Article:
Energy Futures Are Selling Off Tuesday
Energy futures are selling off Tuesday, pulling back from the multi-year highs set Sunday night in the wake of the Colonial shutdown chaos. Signs that the pipeline closure will likely be resolved later this week and a pullback in global equity markets both seem to be contributing to the selling, but don’t expect product prices to decline too much until more definitive proof of the pipeline restart is given.
Colonial said late Monday night that one of its smaller lines had restarted using manual operations, and that it continued to execute a plan that should allow most operations to resume by the end of the week. The statement also detailed that the scheduling systems shippers rely on
Read the official Colonial media statements here: https://www.colpipe.com/news/press-releases/media-statement-colonial-pipeline-system-disruption
Ripple effects of the Colonial shutdown:
Several Gulf Coast refiners were reported to cut back their run rates Monday to avoid containment issues since their main outlet is closed. Others were scrambling for ships to offload products, and seeking waivers to the Jones Act to bring that product to the East Coast.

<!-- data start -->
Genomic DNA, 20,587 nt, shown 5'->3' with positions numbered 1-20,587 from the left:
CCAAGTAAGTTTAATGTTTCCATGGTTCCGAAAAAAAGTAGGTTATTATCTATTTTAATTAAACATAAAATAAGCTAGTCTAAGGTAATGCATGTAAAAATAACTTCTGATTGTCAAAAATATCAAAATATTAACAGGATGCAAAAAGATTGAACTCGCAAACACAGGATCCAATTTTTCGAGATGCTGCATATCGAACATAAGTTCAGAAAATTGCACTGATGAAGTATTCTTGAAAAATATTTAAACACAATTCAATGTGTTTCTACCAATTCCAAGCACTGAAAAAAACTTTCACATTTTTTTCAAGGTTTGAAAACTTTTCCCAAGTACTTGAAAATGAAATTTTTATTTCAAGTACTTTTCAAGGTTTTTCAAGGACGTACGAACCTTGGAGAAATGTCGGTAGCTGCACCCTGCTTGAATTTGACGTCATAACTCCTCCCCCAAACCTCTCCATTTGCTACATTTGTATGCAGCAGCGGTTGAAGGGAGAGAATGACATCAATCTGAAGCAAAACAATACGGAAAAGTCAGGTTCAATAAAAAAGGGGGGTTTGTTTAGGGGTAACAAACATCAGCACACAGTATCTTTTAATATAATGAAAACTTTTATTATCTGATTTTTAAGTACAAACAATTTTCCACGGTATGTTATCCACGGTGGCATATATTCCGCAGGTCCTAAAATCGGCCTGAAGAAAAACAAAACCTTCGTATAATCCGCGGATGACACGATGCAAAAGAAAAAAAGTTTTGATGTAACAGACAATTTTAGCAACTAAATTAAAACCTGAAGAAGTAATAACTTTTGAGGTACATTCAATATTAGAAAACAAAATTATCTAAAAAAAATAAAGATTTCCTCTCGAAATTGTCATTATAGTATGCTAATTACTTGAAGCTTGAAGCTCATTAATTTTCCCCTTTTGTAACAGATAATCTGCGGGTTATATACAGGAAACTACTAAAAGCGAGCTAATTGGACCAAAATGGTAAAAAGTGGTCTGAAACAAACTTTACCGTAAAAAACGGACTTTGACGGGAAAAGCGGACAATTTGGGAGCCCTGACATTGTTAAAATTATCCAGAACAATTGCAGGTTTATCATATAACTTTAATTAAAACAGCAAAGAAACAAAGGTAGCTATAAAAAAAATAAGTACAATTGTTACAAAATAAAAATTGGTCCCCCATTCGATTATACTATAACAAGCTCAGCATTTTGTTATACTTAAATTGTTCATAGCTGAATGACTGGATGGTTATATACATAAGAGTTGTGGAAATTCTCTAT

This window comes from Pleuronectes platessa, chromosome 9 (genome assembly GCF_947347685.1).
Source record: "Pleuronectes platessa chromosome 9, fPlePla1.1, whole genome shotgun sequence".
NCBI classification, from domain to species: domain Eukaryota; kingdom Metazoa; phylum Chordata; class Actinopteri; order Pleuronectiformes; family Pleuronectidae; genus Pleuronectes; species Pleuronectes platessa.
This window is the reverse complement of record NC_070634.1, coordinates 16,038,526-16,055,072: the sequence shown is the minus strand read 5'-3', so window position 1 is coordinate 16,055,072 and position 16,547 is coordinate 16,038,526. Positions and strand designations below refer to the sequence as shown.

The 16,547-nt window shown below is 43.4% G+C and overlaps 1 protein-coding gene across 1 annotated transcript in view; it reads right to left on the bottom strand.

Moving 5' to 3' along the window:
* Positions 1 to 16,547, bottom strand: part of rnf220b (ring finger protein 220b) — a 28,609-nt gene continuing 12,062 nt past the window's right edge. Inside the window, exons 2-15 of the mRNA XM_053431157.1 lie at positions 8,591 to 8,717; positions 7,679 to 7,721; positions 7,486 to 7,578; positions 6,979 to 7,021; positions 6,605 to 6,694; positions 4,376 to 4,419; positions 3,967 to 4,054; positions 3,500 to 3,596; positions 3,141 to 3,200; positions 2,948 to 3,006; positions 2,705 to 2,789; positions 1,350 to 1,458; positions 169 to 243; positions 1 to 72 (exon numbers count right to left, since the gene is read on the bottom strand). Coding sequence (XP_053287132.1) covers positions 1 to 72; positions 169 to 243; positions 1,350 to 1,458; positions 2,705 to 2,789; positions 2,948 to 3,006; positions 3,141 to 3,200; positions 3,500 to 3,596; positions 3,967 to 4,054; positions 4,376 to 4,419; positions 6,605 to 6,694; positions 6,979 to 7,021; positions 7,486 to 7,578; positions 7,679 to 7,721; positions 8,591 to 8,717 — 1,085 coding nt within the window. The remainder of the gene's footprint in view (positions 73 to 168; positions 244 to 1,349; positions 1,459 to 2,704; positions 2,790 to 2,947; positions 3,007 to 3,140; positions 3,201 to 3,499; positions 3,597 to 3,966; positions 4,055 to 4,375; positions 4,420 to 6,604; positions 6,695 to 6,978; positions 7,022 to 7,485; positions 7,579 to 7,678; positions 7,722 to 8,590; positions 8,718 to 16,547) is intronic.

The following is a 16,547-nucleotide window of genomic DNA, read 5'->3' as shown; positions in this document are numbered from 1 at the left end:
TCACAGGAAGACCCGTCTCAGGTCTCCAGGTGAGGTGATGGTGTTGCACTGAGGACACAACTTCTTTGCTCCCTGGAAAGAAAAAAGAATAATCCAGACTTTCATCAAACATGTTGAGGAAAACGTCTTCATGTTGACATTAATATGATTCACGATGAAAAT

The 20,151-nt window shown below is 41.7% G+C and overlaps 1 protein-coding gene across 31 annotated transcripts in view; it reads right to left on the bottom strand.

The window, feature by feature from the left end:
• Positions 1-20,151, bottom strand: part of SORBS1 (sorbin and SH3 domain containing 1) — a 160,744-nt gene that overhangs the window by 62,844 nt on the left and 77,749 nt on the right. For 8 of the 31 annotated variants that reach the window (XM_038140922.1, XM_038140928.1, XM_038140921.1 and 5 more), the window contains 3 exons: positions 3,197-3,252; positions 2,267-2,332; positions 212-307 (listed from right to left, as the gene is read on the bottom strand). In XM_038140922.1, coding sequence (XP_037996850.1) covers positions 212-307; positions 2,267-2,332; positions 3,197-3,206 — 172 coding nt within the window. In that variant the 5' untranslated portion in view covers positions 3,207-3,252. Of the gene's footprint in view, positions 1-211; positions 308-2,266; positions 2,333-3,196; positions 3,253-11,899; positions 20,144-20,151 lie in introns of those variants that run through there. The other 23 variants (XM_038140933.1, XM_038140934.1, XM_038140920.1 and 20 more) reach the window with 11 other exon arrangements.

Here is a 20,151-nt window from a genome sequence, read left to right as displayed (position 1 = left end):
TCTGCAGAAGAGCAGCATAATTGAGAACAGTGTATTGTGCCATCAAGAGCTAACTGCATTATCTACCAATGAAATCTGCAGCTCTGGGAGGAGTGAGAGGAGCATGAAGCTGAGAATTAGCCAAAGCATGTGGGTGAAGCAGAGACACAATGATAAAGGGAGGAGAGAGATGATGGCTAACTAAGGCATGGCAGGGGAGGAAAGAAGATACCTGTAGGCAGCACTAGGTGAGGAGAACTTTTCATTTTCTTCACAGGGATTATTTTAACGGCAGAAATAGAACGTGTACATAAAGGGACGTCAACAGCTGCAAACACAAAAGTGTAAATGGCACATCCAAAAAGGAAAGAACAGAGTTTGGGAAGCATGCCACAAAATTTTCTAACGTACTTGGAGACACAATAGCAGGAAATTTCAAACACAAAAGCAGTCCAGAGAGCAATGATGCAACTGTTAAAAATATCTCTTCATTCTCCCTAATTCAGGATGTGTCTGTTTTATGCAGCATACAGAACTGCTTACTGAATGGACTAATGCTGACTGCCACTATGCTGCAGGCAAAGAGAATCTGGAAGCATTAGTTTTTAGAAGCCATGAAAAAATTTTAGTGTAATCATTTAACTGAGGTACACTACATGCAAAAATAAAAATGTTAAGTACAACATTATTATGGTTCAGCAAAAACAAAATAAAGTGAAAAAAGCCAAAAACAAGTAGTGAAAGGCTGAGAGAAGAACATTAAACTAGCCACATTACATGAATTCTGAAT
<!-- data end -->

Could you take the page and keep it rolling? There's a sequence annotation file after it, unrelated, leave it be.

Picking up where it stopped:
Explorer pipeline froze nominations on its line as shippers scrambled to use that Gulf Coast-Midwest outlet as a plan B for their excess production.
RIN values spiked (again) in early trading as expectations for a surge in imported products (which require RINs be purchased to comply with the RFS) but pulled back later in the day following Colonial’s report that it should be operating again by the weekend. There’s a rounding top pattern potentially forming on the Corn charts that could end up popping the RIN bubble if those prices make a return to normal levels.
What’s next? Suddenly the country seems to view pipeline capacity in a whole new light, which could put pressure on the administration to re-think its ant-pipeline stance. The spike in RINs could also have some calling for an emergency waiver to the RFS, as the reality sets in that alternative energy sources aren’t yet a viable alternative.
The hackers seem to realize (or are pretending) they’ve bitten off more than they can chew, stating that they didn’t intend to create problems for society, they just wanted to hold people’s data hostage. How noble. Several US government agencies have pinned the blame on the DarkSide group, and said the attack originated in Russia but also said there’s no evidence of Russian government involvement.